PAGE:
|[an error occurred while processing this directive]||
Automania/Repair & Maintenance
AUTO QUESTIONS AND ANSWERS FOR WEEK 9 YEAR 2000
by Bob Hagin
Q. I have an '85 Ford Tempo with an automatic transmission and nearly 100,000 miles. About six months ago I started having problems with what I thought was the transmission. It made noise when it changed gears and taking longer to change gears than usual. I took the car to be fixed at a transmission shop and when I drove home, it still made noise changing gears. When I stopped at a signal and waited for it to change, the car started to vibrate. I took it back the next day and they checked it out. They said that it wasn't caused by anything they had done. They said it was something wrong with the engine and I should take it to the garage where I have my work done. My mechanic couldn't find anything wrong with the engine. It is not as bad as it was but occasionally when I stop at a light, the car starts vibrating. I have to put it in neutral to stop it.
A. Coincidences happen but if your Ford wasn't vibrating at stop signals before you took it in for transmission work and it began vibrating when you took it out, the chances are that the problem occurred in that shop. I can't think of anything that would cause an engine to vibrate badly at idle in gear and then smooth out in neutral and at low road speeds. My guess would be a faulty torque converter (the part that takes the place of a clutch in a stick-shift car) that's trying to lock-up. Since the shop you dealt with has washed its hands of the problem, your next step would be to take it to another transmission shop and ask for a written evaluation of the problem. If that shop determines it's in the transmission, your next step would be to return to the first shop for a fix or a possible small claims court action.
Q. I have a Dolphin motorhome built on an '84 Toyota chassis with a four-cylinder 22R engine. I have a friend with a New Horizon, same chassis but his is an '83. Both are very hard to start after they sit for more than a day. A stiff snort of starter fluid into the carburetor usually gets them started right off. After a day or two, the fluid level in the sight class of the carburetor is gone. A local independent mechanic told me that the accelerator pump diaphragm is leaking. I asked him if he could fix it quick so that we could use it. He said he could but that the local dealer didn't have the part. I found one for him (it was a "secondary, auxiliary" diaphragm, Toyota part number 21667-38310) but when I got to the shop, he said that he did a vacuum check on the carburetor and that it was OK, and just changed the plugs. I have since come to think that the choke isn't working as it should when it's cold. If the fuel float chamber is leaking, where is it going?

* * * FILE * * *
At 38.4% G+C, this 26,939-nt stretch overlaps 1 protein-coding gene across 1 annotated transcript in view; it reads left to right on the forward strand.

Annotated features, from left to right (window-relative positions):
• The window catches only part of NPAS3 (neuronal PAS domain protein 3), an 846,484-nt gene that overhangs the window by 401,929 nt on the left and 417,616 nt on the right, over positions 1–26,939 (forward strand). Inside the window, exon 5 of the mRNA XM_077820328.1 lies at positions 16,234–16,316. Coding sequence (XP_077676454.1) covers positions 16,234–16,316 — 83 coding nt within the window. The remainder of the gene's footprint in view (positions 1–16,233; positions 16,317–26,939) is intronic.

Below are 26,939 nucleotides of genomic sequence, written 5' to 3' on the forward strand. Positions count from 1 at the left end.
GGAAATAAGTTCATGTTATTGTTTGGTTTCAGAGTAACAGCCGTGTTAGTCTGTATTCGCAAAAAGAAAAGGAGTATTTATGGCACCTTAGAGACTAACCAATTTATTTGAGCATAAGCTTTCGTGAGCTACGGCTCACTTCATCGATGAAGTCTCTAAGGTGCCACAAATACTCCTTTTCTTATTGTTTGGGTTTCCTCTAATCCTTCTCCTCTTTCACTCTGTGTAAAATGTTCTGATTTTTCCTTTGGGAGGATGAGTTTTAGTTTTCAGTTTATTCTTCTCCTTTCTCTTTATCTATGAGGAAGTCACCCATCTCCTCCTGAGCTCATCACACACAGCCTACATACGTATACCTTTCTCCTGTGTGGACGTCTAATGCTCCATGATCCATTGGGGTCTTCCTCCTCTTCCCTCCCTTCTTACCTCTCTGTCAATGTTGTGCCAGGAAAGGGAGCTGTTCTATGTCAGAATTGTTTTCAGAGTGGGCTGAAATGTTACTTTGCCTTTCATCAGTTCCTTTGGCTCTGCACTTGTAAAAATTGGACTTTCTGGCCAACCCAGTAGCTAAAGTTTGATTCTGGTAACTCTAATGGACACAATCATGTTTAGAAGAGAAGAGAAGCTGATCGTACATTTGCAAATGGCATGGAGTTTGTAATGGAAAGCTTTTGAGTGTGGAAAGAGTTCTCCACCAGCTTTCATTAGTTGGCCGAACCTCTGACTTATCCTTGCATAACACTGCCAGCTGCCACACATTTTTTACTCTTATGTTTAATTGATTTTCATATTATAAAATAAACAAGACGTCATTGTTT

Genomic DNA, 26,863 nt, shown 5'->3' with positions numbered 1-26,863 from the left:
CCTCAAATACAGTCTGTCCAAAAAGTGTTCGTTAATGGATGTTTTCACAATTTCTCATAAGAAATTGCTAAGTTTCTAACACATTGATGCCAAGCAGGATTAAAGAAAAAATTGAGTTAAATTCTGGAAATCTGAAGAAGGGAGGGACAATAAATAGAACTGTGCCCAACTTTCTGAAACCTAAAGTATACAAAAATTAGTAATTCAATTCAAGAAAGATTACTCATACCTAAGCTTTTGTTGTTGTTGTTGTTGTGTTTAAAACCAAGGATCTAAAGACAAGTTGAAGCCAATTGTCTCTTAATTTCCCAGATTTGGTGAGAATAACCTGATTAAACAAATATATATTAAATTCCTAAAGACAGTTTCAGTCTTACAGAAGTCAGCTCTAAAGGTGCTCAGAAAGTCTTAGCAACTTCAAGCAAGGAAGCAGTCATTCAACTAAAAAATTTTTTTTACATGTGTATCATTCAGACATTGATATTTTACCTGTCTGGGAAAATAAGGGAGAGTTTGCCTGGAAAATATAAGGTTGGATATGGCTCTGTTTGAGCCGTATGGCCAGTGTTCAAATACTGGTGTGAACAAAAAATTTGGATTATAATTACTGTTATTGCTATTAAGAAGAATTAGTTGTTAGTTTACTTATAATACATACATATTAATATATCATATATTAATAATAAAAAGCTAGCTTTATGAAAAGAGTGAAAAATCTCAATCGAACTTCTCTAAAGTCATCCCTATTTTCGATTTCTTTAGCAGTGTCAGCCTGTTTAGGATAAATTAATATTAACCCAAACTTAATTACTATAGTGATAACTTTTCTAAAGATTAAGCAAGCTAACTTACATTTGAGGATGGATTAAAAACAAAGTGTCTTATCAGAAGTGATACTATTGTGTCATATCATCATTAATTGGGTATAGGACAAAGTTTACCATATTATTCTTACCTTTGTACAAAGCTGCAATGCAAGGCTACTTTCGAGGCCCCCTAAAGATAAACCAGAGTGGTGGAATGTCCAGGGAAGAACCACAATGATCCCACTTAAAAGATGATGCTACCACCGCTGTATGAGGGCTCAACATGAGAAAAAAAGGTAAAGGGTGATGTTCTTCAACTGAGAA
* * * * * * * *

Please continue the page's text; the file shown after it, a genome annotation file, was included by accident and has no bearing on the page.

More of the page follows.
A. Better stop using much of that starter fluid. It will get almost anything going but I've seen it take the tops off of pistons. You'd be better off using a squirt of gasoline out of a pistol-grip oil can and while you're in there, make sure the choke flap is closing all the way It may need attention. My son Matt says he sold lots of those auxiliary accelerator pump diaphragms during his years behind the parts counter. Your carburetors may be ready for total rebuilds or replacement.
Q. I own a 1966 MGA that I've had for many years. It's been stored at my brother's house but it's been under cover. My sons are growing up and they think it would be great to bring it home and begin restoring it. All the parts are there but they're pretty corroded. It's been a long time since I worked on it and I wonder if parts are still available.
A. Parts are so available that you can ship your VIN plate to England and have a complete new car built around it. Magazines like BRITISH CAR list dozens of MG parts suppliers in this country but be ready for lots of rust repairs since MGs are prone to it.
Want more information? Search the web!
Search The Auto Channel!